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and precious to themselves. Howsoever, unless there be absolute neceffity, and you be constrained to do it for the glory of God and the good of others, divulge not their imperfections, though they be real; and in no case whatsoever, feign or devise false - rumours concerning them. Take heed, left if ye bite and devour one another, ye be not consumed one of another, and one with another.

Exposition of the Commandments.

JOHN TILLOTSON, D. D.
ARCHBISHOP OF CANTERBURY.--DIED 1694.

GOD
OD hath given us understanding to try

and examine things, and the light of his word to direct us in this trial ; and if we will judge rashly, and suffer ourselves to be hurried by prejudice or passion, the errors of our judgment become the faults of our lives.

For God expects from us, that we should weigh and consider what we do ; and when he hath afforded us light enough to discern betwixt good and evil, that we should carefully follow the direction of it; that we should be suspicious of ourselves, when our zeal carries us to do things that are furious and cruel, false and treacherous, and have a horrid appearance even to the light of nature: we should question that zeal which is so contrary to Christian goodness and meekness, to peace and charity, and which tends to confusion, and every evil work.

The corruption of the best things is the worst. Religion is, certainly, the highest accomplishment and perfection of human nature ; and zeal for God, and his truth, an excellent quality, and highly acceptable to God; and yet nothing is more barbarous, and spurs men on to more horrid impieties, than a blind zeal for God, and false and mistaken principles in the matters of religion. Our Saviour compares the Christian religion, and the ministers and professors of it, to salt and light, the most useful and delightful things in the world ! Religion enlightens the minds of men, and directs them in the way wherein we should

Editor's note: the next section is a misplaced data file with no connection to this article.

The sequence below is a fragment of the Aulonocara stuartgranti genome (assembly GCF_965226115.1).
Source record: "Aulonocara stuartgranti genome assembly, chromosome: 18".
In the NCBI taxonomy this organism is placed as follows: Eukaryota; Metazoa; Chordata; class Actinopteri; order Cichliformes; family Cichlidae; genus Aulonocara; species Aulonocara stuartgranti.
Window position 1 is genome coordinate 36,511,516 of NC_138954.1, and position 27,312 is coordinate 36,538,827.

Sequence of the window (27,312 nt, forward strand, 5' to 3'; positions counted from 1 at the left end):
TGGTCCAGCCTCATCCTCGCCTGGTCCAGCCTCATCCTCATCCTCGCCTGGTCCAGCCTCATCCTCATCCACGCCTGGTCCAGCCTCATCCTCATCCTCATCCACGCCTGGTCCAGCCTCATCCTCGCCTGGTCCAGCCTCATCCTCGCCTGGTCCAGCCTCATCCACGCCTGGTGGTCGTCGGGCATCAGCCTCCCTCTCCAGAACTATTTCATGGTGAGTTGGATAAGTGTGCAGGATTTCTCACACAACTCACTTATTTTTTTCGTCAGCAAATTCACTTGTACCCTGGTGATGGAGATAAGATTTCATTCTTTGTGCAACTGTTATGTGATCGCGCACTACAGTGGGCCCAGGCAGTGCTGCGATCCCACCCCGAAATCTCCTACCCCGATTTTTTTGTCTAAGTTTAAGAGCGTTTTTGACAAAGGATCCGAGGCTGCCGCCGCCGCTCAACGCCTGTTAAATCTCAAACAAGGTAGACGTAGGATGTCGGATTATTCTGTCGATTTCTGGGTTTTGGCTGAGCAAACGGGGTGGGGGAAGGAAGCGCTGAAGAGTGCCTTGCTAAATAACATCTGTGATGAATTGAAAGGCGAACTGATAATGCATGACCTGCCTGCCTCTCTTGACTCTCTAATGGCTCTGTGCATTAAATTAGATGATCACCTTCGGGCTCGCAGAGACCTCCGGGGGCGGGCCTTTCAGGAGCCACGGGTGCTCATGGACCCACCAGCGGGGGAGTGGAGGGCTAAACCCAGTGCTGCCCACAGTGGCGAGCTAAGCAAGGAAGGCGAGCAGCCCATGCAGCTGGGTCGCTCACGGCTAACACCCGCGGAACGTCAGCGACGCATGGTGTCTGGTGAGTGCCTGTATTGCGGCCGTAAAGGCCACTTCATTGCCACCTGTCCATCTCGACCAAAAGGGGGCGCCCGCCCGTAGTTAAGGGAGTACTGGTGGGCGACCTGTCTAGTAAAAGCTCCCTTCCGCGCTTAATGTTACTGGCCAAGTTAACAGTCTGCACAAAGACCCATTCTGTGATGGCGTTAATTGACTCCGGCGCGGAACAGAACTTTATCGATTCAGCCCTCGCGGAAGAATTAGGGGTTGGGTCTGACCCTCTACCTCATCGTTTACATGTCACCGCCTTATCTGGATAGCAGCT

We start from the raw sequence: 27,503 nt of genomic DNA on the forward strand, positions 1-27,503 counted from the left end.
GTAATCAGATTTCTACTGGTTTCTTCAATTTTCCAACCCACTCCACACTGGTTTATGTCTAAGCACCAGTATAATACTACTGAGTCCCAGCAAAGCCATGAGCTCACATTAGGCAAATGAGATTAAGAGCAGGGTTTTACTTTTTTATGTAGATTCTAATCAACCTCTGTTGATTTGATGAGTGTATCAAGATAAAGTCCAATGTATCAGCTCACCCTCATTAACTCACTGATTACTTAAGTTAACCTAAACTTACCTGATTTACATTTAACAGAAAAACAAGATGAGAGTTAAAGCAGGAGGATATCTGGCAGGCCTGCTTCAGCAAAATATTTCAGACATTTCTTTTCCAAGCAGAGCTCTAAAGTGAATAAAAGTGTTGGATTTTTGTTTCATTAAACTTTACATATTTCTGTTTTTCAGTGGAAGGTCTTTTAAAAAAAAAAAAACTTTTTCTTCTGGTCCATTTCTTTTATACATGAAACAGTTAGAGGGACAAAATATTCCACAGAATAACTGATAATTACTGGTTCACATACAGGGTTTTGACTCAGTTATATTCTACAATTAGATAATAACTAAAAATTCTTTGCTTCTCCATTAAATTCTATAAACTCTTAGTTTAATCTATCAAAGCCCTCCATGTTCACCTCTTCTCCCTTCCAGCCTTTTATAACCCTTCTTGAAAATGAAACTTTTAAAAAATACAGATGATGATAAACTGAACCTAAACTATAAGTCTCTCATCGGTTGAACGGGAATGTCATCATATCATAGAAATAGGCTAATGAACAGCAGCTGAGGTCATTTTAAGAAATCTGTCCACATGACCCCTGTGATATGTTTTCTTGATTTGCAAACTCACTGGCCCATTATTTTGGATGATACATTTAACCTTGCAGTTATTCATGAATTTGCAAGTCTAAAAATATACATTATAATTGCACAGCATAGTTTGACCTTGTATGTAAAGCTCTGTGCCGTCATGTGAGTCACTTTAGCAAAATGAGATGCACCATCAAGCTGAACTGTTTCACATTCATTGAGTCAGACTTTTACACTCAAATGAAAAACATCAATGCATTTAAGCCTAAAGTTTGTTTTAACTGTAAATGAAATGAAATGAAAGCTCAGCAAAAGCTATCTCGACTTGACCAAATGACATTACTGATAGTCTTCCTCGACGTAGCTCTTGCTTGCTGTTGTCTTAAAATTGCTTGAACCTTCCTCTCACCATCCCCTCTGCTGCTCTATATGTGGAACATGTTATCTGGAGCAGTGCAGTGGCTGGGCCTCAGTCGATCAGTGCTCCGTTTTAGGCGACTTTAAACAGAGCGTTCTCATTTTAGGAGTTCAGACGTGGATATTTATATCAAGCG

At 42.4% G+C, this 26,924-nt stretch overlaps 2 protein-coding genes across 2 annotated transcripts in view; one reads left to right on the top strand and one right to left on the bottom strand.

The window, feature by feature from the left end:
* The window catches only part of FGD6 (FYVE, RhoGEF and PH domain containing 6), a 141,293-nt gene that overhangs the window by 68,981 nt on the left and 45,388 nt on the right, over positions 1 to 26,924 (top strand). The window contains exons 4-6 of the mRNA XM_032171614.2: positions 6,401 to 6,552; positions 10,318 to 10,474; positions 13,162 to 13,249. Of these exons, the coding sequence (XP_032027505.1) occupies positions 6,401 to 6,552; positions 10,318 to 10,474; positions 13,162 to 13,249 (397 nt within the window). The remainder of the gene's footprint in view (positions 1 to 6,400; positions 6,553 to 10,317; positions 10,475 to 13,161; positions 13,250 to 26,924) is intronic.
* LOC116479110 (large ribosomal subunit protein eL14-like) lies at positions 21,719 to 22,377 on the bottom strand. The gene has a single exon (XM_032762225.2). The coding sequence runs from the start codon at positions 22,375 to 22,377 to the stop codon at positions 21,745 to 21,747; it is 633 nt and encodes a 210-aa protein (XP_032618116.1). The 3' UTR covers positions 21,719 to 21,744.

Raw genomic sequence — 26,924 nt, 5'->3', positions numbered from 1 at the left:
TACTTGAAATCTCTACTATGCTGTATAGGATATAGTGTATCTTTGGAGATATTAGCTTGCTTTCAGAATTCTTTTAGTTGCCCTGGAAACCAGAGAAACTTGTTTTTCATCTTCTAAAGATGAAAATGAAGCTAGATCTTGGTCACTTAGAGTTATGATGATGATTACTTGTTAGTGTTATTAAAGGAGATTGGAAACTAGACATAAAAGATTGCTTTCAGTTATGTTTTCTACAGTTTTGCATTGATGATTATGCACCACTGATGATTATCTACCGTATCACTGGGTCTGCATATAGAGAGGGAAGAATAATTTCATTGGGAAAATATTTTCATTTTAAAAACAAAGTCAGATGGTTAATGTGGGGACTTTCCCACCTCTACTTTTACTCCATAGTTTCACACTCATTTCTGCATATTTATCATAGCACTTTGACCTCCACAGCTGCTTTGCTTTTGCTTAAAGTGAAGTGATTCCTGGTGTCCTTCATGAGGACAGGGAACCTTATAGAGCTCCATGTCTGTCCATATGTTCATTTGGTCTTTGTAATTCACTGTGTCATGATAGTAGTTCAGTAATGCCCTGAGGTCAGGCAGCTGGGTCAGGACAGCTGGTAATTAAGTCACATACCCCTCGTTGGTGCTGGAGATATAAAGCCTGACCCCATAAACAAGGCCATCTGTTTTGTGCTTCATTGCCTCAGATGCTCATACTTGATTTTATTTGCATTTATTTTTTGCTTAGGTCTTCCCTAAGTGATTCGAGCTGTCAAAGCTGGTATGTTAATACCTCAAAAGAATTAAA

it seasons the spirits and manners of men, and preserves them from being putrified and corrupted. Mistakes, and false principles, are no where so pernicious, and of such mischievous consequence, as in religion. A blind and misguided zeal in religion, is enough to spoil the best nature and disposition in the world. St. Paul (for aught appears) was of himself of a very kind and compassionate nature, and yet what a fury did his mistaken zeal make him! It is hardly credible how madly he laid about him, but that he himself gives us the account of it. I might descend lower, and give instances both of former and latter times, of emperors and princes,

go;

both heathen and Christian, that of themselves were mild and gentle, and yet, through a mistaken zeal, have been carried to cruel and bloody things. And, indeed, nothing gives so keen an edge, even to the mildest tempers, as an erroneous and wild zeal for God and religion, it is like quicksilver in the back of a sword, that is not very sharp of itself, which gives a mighty force and weight to its blow, and makes it to cut terribly. I conclude all with that gentle reproof of our blessed Saviour to his disciples, when their zeal for him had transported them to make that cruel request to him, that he would call for fire from heaven to destroy the Samaritans : Ye know not what manner of Spirit ye are of, for the son of man came not to defiroy men's lives, but to save them. Hereby declaring the true fpirit and temper of Christianity, and that they that act contrary to it, are ignorant of the nature of the Christian religion.